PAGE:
Airports Council International – North America

Liying Gu, Vice President, Economic Affairs and Research

Air transport has remained one of the hardest-hit industries since the very beginning of the crisis and the path to full recovery to pre-COVID activity level appears to be a few years away. The challenge comes from all aspects of the operating environment: lower willingness to travel to avoid COVID-19, lower consumer purchasing power and discretionary cash, non-existing business travel and international travel that were top revenue generation sources pre-pandemic, persistently high fuel price, increasingly severe staffing shortage, to name a few.

The ongoing pandemic has resulted in a full-scale transportation crisis with the imposition of travel restrictions and the suspension of flights in a global effort to contain the spread of the virus. Passenger traffic volume at U.S. commercial airports decreased by approximately 61% for the full year 2020 compared to total enplanement in 2019. 2021 passenger traffic volume is estimated to decrease by 41% compared to 2019 level. In absolute terms, the total of 2020 and 2021 enplanements are estimated to be close to 940 million lower than the 2019 level, equivalent to wiping out the full year worth of 2019 passenger traffic.

U.S. airports are expected to lose more than $15 billion from March 2020 to March 2021 driven primarily by the reduction in passenger traffic activity and reduction/cancellation of international air service, which represents a significant setback from previously forecasted stable growth prospects. This revenue loss estimate includes losses in aeronautical and non-aeronautical revenues, as well as losses in the Passenger Facility Charge (PFC) and the Customer Facility Charge (CFC), but excludes federal relief grants.

U.S. airports’ debt burden has been increasing year over year in the past two decades to finance needed infrastructure improvements. Total debt outstanding for U.S. commercial airports at the end of fiscal year 2020 stood at $106 billion. Debt per enplanement for all U.S. commercial service airports increased significantly from $111 for FY2019 to $188 for FY2020, increasing by close to 70% in one year, driven primarily by the decrease in passenger enplanement. Airports need to serve their debt, which are cash payments that must be made regardless of the level of traffic and revenue.

U.S. airports will continue its recovery path in 2022 with many uncertainties driven by the emergence and outbreak of new COVID variants and the resulting impact on air travel demand.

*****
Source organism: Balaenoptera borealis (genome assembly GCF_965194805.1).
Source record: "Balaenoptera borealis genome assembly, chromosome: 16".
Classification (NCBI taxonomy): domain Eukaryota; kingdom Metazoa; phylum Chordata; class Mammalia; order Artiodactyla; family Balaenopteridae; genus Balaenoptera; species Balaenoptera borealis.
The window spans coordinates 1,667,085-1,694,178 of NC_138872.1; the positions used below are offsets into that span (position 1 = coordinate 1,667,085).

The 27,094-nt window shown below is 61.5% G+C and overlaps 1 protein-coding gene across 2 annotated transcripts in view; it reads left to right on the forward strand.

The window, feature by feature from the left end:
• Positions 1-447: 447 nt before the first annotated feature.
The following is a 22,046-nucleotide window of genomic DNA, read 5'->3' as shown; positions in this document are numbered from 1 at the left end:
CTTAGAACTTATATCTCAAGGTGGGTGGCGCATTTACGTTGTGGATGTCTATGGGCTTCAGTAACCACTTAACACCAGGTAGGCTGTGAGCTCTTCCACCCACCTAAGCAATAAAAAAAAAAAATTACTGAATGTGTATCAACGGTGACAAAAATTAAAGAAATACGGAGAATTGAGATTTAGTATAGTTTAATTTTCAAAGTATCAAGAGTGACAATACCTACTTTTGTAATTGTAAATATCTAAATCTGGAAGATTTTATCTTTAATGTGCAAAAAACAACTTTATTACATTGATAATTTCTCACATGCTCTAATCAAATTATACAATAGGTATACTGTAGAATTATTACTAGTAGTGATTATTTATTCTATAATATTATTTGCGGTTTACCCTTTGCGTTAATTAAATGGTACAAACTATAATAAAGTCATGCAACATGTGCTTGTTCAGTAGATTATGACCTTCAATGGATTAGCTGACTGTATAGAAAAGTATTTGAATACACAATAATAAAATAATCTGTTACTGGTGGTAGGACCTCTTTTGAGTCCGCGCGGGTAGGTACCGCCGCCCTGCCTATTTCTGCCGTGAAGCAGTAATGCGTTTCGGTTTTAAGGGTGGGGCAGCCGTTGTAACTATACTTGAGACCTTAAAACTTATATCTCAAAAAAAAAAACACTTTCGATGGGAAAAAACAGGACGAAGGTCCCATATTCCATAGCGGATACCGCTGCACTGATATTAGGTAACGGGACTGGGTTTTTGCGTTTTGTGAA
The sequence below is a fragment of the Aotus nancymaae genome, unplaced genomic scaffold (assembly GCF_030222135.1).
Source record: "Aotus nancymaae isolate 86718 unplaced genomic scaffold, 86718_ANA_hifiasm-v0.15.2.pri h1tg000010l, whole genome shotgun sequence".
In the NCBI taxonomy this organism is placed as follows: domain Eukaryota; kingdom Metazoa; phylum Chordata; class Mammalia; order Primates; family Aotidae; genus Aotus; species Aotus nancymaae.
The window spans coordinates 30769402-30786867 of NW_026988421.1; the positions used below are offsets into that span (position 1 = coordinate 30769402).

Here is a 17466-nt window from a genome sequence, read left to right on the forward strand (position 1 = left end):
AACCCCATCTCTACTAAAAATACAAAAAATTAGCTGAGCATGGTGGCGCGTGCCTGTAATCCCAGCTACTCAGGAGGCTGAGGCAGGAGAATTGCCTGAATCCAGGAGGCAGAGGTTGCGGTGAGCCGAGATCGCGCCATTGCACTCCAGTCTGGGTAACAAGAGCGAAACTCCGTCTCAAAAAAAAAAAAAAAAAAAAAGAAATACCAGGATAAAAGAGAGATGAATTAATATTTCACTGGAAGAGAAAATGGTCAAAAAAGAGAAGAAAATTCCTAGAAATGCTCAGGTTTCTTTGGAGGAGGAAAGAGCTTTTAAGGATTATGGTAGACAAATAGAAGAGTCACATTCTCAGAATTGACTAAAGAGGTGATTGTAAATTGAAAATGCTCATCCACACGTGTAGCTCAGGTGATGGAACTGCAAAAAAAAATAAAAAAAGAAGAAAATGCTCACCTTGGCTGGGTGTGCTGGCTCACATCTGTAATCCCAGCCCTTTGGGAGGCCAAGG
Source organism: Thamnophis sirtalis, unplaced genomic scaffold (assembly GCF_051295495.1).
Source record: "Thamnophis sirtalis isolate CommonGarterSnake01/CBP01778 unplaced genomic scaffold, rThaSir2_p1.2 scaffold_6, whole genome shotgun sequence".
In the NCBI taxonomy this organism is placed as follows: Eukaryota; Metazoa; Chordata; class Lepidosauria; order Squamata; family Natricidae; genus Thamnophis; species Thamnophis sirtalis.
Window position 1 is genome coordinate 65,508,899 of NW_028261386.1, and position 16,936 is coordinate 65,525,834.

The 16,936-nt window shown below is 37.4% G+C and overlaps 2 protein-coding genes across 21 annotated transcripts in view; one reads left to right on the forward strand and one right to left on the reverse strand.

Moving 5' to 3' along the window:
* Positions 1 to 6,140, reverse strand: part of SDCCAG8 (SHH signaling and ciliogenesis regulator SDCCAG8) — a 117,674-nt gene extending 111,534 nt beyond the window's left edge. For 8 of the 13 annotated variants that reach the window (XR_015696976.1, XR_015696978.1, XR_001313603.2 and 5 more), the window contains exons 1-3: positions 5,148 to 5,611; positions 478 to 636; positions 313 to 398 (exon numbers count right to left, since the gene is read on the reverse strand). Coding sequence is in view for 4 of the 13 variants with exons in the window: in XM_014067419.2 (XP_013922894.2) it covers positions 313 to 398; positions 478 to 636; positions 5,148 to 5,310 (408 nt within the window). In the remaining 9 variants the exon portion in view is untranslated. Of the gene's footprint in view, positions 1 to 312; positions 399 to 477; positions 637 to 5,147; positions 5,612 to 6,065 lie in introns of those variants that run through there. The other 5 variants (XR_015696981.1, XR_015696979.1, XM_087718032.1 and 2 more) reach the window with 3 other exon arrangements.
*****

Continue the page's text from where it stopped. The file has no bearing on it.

Key Takeaway

  • The number one statistic that will drive our workforce needs is related to the pace of recovering business and international air travel.

National Independent Automobile Dealers Association

Robert A. Voltmann, CAE, CEO

Independent automobile dealers are, by and large, doing very well from a profitability standpoint. Very high new vehicle prices and low new vehicle inventory caused consumer demand for used vehicles to increase, which has supported both higher sales and profits for independent auto dealers. Pandemic-related stimulus has supported customer household income, leading to historically low delinquency/default rates.

Independent dealers are being challenged by employment, service/repair (parts availability, throughput, technician scarcity), inventory, and uncertain regulatory/compliance conditions. With stimulus funding ending and inflation raising the cost of basic life services, lower income buyers are being squeezed. This may result in an increase in default rates in 2023.

The Current Expected Credit Losses (CECL) standard was adopted by the Financial Accounting Standards Board in 2016, but implementation has been delayed repeatedly because of the potential severe adverse financial impact it may have on businesses that carry finance receivables (including leases). It is currently scheduled for implementation effective January 1, 2023. However, the data and portfolio performance metrics which will be needed must be developed in 2022. The new standard focuses on estimation of expected losses over the life of the loans, while the current standard relies on incurred losses.

Key Takeaway

  • Approximately 500,000 additional service technicians will be needed to support service/fixed operations between 2022 and 2025, due to dealership growth and a retiring workforce.